Roads, railways, airports, ports and power plants – these are Africa's Big Five. The building sector is growing and so the topic of resource efficiency. Dr. Wolfram Schmidt and his team from BAM’s Technology of Construction Materials Division support African scientists in their research into sustainable concrete. They met for a workshop at the MIPROMALO (Mission de promotion des matériaux locaux) Institute in Cameroon in late October/early November.
It all started with the EU-funded SPIN programme coordinated by BAM between 2009 and 2013, which evolved into a network for the development of innovative, clean and safe building material technologies, in particular concrete. BAM, together with the Physikalisch-Technische Bundesanstalt (PTB), then initiated several projects including PACE-PTS. PACE-PTS stands for Pan-African Cement Proficiency Testing Scheme: interlaboratory comparisons are held with the participation of African laboratories that test cement samples prepared by BAM for different parameters and send the analyses back to BAM for evaluation. In this way, African laboratories can compare their methods and know where they stand in relation to peer laboratories on the continent. The aim is to improve quality infrastructure because the demand for better and safer products, construction techniques, and regulations is high. In the current scheme, for the first time, the result evaluation was supported by the University of Cape Town (UCT), South Africa.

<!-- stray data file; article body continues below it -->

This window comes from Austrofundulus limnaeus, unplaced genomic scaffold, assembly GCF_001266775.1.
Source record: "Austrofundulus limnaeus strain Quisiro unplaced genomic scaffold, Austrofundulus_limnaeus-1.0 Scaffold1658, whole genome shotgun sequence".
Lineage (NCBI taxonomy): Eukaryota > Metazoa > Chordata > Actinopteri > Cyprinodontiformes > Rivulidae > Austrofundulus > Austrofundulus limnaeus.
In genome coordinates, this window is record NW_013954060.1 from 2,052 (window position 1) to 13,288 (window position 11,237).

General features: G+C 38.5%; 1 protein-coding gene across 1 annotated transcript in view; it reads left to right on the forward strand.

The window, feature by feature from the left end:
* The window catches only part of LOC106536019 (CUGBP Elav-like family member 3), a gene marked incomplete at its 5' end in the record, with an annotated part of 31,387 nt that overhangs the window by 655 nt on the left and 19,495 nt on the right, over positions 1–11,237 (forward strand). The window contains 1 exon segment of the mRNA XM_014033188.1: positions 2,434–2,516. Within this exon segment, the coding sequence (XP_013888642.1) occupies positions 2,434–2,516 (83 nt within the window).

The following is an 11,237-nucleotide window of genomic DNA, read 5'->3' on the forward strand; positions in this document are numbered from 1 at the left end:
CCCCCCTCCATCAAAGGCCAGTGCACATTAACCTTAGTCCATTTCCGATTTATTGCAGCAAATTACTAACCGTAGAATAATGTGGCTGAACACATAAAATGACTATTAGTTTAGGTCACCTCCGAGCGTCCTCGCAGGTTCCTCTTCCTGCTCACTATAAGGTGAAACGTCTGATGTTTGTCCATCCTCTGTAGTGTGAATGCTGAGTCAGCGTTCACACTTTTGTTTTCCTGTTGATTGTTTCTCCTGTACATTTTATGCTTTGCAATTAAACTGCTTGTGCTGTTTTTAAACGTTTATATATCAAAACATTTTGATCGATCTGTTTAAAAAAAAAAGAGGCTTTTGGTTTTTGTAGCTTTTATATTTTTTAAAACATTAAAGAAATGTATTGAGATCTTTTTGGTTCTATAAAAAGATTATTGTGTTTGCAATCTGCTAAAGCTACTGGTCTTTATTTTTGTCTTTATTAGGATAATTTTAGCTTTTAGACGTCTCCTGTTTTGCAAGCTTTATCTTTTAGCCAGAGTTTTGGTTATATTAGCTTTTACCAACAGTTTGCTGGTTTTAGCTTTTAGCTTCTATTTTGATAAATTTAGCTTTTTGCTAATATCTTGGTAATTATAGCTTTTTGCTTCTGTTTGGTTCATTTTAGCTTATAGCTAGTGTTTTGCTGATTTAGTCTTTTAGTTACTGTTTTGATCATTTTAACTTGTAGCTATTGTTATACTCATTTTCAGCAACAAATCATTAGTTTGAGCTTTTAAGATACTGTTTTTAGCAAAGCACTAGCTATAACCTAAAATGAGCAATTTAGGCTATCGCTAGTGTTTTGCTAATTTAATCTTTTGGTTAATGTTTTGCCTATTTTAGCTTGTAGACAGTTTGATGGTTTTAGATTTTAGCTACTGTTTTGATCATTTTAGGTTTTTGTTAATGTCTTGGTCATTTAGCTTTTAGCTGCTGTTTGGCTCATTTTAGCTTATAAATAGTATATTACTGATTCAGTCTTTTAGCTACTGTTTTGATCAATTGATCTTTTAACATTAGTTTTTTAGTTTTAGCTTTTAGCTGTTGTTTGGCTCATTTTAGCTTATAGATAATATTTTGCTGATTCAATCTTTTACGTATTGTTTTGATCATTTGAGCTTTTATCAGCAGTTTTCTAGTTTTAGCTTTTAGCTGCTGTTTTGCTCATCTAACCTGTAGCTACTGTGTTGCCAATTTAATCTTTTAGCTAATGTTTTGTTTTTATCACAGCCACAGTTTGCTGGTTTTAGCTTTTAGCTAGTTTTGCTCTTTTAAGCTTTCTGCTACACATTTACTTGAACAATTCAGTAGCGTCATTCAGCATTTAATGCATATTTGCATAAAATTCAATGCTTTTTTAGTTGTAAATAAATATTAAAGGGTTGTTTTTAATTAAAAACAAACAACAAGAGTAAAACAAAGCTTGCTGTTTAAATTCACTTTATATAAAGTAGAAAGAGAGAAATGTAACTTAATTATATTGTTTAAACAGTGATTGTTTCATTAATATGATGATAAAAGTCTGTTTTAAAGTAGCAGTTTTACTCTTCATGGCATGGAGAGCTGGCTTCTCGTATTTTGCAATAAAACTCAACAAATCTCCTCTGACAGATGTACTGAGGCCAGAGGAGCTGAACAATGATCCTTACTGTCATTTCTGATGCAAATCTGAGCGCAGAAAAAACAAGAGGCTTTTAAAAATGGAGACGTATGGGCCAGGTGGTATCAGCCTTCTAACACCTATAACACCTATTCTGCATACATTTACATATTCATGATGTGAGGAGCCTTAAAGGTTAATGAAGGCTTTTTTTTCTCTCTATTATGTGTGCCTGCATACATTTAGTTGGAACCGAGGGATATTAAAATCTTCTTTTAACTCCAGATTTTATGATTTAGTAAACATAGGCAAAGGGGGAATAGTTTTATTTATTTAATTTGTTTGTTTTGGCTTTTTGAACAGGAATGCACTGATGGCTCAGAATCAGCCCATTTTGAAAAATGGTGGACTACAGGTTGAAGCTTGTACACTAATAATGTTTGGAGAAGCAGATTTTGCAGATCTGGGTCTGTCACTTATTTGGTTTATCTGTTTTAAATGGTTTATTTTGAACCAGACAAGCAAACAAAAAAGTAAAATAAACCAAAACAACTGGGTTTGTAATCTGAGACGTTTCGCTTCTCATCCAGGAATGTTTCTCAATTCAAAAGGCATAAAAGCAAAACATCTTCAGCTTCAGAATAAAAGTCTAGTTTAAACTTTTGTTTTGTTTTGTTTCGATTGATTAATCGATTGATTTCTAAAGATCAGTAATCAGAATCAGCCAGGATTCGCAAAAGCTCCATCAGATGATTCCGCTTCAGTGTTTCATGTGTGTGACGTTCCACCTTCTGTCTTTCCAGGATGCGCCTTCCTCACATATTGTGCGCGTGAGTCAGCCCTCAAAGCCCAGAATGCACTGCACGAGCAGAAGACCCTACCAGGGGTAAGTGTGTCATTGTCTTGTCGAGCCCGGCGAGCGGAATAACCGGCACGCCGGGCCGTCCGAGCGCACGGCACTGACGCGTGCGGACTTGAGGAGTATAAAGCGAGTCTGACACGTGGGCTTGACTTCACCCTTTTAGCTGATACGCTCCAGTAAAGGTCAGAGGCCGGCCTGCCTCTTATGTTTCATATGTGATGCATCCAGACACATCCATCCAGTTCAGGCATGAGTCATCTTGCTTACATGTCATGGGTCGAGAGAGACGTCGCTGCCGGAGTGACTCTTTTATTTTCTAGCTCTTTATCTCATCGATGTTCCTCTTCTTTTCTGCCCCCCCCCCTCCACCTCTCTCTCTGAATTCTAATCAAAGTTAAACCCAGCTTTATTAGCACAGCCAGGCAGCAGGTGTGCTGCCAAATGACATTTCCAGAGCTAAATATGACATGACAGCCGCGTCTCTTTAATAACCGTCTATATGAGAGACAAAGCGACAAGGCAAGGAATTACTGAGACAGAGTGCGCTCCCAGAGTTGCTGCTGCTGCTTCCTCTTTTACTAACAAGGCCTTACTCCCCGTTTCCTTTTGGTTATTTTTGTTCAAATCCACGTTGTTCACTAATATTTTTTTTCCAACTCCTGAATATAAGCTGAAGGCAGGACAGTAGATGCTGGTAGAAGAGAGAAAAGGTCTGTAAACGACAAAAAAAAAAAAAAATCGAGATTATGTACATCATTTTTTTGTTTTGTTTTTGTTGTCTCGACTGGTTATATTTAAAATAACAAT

In addition to theory, practice must not be neglected. Therefore, for the workshop participants this year there were several hands-on training sessions on cement testing, rheology/superplasticisers, and storage, plus an excursion to a stone production facility of MIPROMALO.
Europe and Asia also benefit from the pan-African exchange
The interlaboratory comparisons have been carried out since 2012. The third round started in July 2016 and the results were discussed in a final workshop in Yaoundé in November. 55 laboratories from 24 countries participated in the interlaboratory comparison, not only from the African continent but also from Slovakia and Pakistan.
What remains to be noted? A final workshop such as this provides real added value for the participants compared to a conventional final report. Since most laboratories have difficulties with equipment, climate and organisation in different places, local experiences can be exchanged and suggestions for solutions can be taken up. This helps enormously to build up an African laboratory network over the longer term. With increasing knowledge and technical know-how, Africa can use better, safer and above all, resource-efficient concretes in the future. In turn, Europe and Asia can also learn from this.